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Come fly with me?

As one of the children’s librarians I have a bunch of fun.  Children, in case you aren’t aware, think differently than grownups.  But why?  Well according to various “child experts” I’ve listened to over the years, there’s a very good and simple reason.  Small children don’t have the experience and knowledge to figure things out that grownups do.

For instance, if you as an adult are going on a trip by plane, and you’re told that you’ll need to “change planes” you know that you’ll be landing at an airport, walking down the steps, entering the airport and (hopefully) getting on the next plane at another gate.  But a child who’s never flown before wouldn’t know this and would have to try to figure things out with what they know about “change” and “planes.”  I once heard a story about a family who was going to move across the country.  Their young son was very excited about the move once he knew that he got to take all of his stuff, he’d have a big new bedroom, a backyard, and therefore a dog.  As the time for the move drew near and they began to talk of the flight, the little boy didn’t want to go anymore and would cry and scream at the mere mention of it.  Finally they asked him why.  He answered that he didn’t want to have to walk across the wings from one plane to the other because he was afraid he’d fall.  With his limited knowledge about planes he’d decided that changing planes meant…midair and that they would all climb out on the wing then jump to the wing of the other plane to continue their trip.  I would cry and scream too if that were the case.

Everyday we see children of all ages for storytimes, After School Center, various programs, class visits or just to pick out books.  Sometimes they walk right up to our desk and ask for what they’d like.  Sometimes they hide behind mom or dad and get them to ask us.  Sometimes they’re crying.  Sometimes they’re singing.  Sometimes they’re juuuuuust learning to walk and take full advantage of our long aisles to practice, which is about the most fun of all to watch.

Whatever stage your child is in, we undoubtably have programs going on for them.  We have storytimes for babies from birth to 5 years of age.  We have After School Center for children 6 years old to 8th grade.  High school students volunteer their time to help younger students practice their reading and older students with their homework.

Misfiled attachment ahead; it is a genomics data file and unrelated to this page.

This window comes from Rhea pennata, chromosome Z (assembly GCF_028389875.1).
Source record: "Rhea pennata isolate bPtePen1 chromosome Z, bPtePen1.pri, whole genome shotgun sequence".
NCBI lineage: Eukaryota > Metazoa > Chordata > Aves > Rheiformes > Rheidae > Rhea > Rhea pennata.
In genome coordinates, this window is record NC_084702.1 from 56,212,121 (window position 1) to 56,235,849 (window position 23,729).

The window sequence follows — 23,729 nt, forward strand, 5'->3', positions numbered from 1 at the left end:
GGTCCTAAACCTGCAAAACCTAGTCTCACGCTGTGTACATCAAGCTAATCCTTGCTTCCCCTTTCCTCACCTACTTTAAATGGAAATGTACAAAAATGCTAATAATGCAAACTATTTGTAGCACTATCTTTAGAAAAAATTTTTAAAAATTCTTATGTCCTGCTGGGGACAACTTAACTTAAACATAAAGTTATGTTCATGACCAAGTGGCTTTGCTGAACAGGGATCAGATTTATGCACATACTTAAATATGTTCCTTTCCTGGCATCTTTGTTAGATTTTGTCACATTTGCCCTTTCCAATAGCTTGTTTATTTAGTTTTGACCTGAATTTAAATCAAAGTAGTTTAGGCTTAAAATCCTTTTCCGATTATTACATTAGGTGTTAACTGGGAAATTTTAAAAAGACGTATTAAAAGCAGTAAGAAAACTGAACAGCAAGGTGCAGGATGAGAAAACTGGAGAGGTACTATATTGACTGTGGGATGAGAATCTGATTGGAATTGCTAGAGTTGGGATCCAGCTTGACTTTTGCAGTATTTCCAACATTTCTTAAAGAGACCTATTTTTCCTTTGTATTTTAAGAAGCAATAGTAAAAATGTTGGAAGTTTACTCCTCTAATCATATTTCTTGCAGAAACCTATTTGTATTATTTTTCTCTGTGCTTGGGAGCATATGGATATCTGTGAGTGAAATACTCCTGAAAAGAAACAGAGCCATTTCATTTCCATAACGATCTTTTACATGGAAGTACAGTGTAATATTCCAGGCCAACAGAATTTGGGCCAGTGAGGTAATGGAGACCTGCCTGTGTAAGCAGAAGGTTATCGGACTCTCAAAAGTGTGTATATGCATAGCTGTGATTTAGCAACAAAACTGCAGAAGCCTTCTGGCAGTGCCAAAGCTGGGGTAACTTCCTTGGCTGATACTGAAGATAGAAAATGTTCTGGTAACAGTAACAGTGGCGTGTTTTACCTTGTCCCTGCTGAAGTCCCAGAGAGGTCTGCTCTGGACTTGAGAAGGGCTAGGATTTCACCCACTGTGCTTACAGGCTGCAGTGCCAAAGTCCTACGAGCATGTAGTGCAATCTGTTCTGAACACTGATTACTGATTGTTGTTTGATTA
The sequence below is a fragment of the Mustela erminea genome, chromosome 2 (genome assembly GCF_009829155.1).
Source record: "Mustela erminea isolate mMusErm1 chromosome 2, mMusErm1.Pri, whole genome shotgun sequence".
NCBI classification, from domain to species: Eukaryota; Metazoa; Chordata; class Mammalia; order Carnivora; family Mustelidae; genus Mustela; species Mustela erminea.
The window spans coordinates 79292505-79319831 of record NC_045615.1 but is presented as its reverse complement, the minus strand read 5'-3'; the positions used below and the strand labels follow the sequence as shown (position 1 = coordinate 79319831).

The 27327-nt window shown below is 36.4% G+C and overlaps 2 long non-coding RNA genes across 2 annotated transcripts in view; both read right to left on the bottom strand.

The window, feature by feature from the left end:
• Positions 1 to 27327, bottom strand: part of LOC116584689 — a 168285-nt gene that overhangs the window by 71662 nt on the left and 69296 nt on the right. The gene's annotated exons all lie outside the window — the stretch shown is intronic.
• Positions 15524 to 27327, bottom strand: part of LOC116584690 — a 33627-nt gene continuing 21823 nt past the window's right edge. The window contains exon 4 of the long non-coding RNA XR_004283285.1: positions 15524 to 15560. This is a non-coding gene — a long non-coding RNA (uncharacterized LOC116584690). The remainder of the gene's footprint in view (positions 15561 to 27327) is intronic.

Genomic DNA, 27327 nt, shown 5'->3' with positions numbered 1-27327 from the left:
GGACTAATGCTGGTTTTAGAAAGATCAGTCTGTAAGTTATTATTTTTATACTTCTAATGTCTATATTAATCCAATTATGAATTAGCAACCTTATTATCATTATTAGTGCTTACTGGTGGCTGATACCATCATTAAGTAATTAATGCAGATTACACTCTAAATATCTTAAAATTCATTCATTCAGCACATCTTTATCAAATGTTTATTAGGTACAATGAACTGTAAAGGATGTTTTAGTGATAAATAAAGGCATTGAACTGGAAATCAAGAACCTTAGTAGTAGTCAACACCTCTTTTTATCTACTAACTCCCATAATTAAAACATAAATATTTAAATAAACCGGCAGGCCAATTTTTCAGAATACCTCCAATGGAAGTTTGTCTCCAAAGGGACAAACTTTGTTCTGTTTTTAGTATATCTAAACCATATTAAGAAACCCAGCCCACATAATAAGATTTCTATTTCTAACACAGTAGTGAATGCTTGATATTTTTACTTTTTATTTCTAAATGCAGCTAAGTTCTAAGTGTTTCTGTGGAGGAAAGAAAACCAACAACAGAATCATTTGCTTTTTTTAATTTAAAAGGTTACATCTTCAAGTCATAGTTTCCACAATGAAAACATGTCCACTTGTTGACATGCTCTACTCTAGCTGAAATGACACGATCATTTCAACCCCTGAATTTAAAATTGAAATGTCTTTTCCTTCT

To find out about our full schedule go to or sign up for our online newsletter here.

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More than shushing

More often than not, when asked in casual conversation “What do you do for work?” the answer “I’m a librarian” usually brings the enthusiastic response, “Oh! I LOVE to read!  It must be so wonderful to read all day!”  Like most of you, we do our reading at home.  But the many other things we do are equally fun!

If you’ve ever been to Sunnyvale Library you know that we are usually a hoppin’ happenin’ place!  If we are at the public service desk we’re answering questions that range from, “Where’s the bathroom?” to “How do I get my printout”, to “I remember this book I read when I was a child…it had three kids in it…they lived by themselves…no parents…Oh…and there was a spaceship in it too…”  But if we’re in the back out of sight there is plenty for us to do.  We order the various parts of the collection assigned to us, plan programs for the public, put together booklists, work on the library webpage,  get info out to the public about library goings-on via Constant Contact, the newsletters, Facebook, Twitter…, contact presenters for future programs, visit local elementary and high schools for talks about using the library, provide outreach services to homebound patrons, visit the Senior Center to teach classes about how to use the newest electronic resources, watch webinars or attend local workshops that will help us offer new and better services, prepare presentations to share what we’ve learned with other librarians, find, apply for, and implement grants to help us offer new technology and services, and take part in city-wide committees that help the city run better and safer.  And as they say in the infomercials “and MUCH MUCH more!”